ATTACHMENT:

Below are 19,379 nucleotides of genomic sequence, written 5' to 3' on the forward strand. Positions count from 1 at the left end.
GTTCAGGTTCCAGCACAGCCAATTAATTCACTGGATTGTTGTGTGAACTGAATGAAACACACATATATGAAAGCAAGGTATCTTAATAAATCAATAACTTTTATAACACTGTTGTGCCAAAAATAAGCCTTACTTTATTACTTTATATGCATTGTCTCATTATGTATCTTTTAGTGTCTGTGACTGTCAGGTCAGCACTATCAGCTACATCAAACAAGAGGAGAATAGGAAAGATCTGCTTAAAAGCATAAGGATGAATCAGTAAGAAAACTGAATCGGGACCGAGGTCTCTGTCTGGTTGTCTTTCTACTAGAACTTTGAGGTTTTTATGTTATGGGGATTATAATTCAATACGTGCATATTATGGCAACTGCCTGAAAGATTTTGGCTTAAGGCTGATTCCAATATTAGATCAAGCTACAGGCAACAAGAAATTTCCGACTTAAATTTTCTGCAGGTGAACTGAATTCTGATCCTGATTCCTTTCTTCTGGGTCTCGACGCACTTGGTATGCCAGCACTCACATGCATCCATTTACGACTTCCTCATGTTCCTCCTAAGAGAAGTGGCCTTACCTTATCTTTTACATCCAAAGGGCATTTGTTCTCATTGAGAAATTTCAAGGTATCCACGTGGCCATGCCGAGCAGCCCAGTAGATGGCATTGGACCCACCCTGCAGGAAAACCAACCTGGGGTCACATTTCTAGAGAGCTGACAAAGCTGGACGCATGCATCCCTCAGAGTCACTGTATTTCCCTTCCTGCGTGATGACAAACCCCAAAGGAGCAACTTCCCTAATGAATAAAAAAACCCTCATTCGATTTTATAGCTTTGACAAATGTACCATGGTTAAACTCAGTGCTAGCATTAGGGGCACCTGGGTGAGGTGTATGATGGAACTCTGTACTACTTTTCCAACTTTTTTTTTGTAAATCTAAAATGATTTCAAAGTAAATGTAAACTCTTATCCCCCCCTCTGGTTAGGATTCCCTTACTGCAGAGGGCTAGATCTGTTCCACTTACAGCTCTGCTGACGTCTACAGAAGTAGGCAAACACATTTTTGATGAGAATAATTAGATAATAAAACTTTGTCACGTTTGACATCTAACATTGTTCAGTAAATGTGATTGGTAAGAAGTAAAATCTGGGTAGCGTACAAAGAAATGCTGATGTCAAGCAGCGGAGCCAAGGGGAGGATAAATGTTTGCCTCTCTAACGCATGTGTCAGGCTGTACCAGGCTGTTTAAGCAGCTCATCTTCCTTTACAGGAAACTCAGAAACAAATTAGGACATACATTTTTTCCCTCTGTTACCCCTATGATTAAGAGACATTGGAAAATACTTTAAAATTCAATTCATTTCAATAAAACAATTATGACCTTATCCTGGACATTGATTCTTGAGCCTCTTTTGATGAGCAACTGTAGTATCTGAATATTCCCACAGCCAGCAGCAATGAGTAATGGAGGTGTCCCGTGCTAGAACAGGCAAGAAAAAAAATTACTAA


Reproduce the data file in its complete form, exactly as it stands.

Below are 19,379 nucleotides of genomic sequence, written 5' to 3' on the forward strand. Positions count from 1 at the left end.
GTTCAGGTTCCAGCACAGCCAATTAATTCACTGGATTGTTGTGTGAACTGAATGAAACACACATATATGAAAGCAAGGTATCTTAATAAATCAATAACTTTTATAACACTGTTGTGCCAAAAATAAGCCTTACTTTATTACTTTATATGCATTGTCTCATTATGTATCTTTTAGTGTCTGTGACTGTCAGGTCAGCACTATCAGCTACATCAAACAAGAGGAGAATAGGAAAGATCTGCTTAAAAGCATAAGGATGAATCAGTAAGAAAACTGAATCGGGACCGAGGTCTCTGTCTGGTTGTCTTTCTACTAGAACTTTGAGGTTTTTATGTTATGGGGATTATAATTCAATACGTGCATATTATGGCAACTGCCTGAAAGATTTTGGCTTAAGGCTGATTCCAATATTAGATCAAGCTACAGGCAACAAGAAATTTCCGACTTAAATTTTCTGCAGGTGAACTGAATTCTGATCCTGATTCCTTTCTTCTGGGTCTCGACGCACTTGGTATGCCAGCACTCACATGCATCCATTTACGACTTCCTCATGTTCCTCCTAAGAGAAGTGGCCTTACCTTATCTTTTACATCCAAAGGGCATTTGTTCTCATTGAGAAATTTCAAGGTATCCACGTGGCCATGCCGAGCAGCCCAGTAGATGGCATTGGACCCACCCTGCAGGAAAACCAACCTGGGGTCACATTTCTAGAGAGCTGACAAAGCTGGACGCATGCATCCCTCAGAGTCACTGTATTTCCCTTCCTGCGTGATGACAAACCCCAAAGGAGCAACTTCCCTAATGAATAAAAAAACCCTCATTCGATTTTATAGCTTTGACAAATGTACCATGGTTAAACTCAGTGCTAGCATTAGGGGCACCTGGGTGAGGTGTATGATGGAACTCTGTACTACTTTTCCAACTTTTTTTTTGTAAATCTAAAATGATTTCAAAGTAAATGTAAACTCTTATCCCCCCCTCTGGTTAGGATTCCCTTACTGCAGAGGGCTAGATCTGTTCCACTTACAGCTCTGCTGACGTCTACAGAAGTAGGCAAACACATTTTTGATGAGAATAATTAGATAATAAAACTTTGTCACGTTTGACATCTAACATTGTTCAGTAAATGTGATTGGTAAGAAGTAAAATCTGGGTAGCGTACAAAGAAATGCTGATGTCAAGCAGCGGAGCCAAGGGGAGGATAAATGTTTGCCTCTCTAACGCATGTGTCAGGCTGTACCAGGCTGTTTAAGCAGCTCATCTTCCTTTACAGGAAACTCAGAAACAAATTAGGACATACATTTTTTCCCTCTGTTACCCCTATGATTAAGAGACATTGGAAAATACTTTAAAATTCAATTCATTTCAATAAAACAATTATGACCTTATCCTGGACATTGATTCTTGAGCCTCTTTTGATGAGCAACTGTAGTATCTGAATATTCCCACAGCCAGCAGCAATGAGTAATGGAGGTGTCCCGTGCTAGAACAGGCAAGAAAAAAAATTACTAA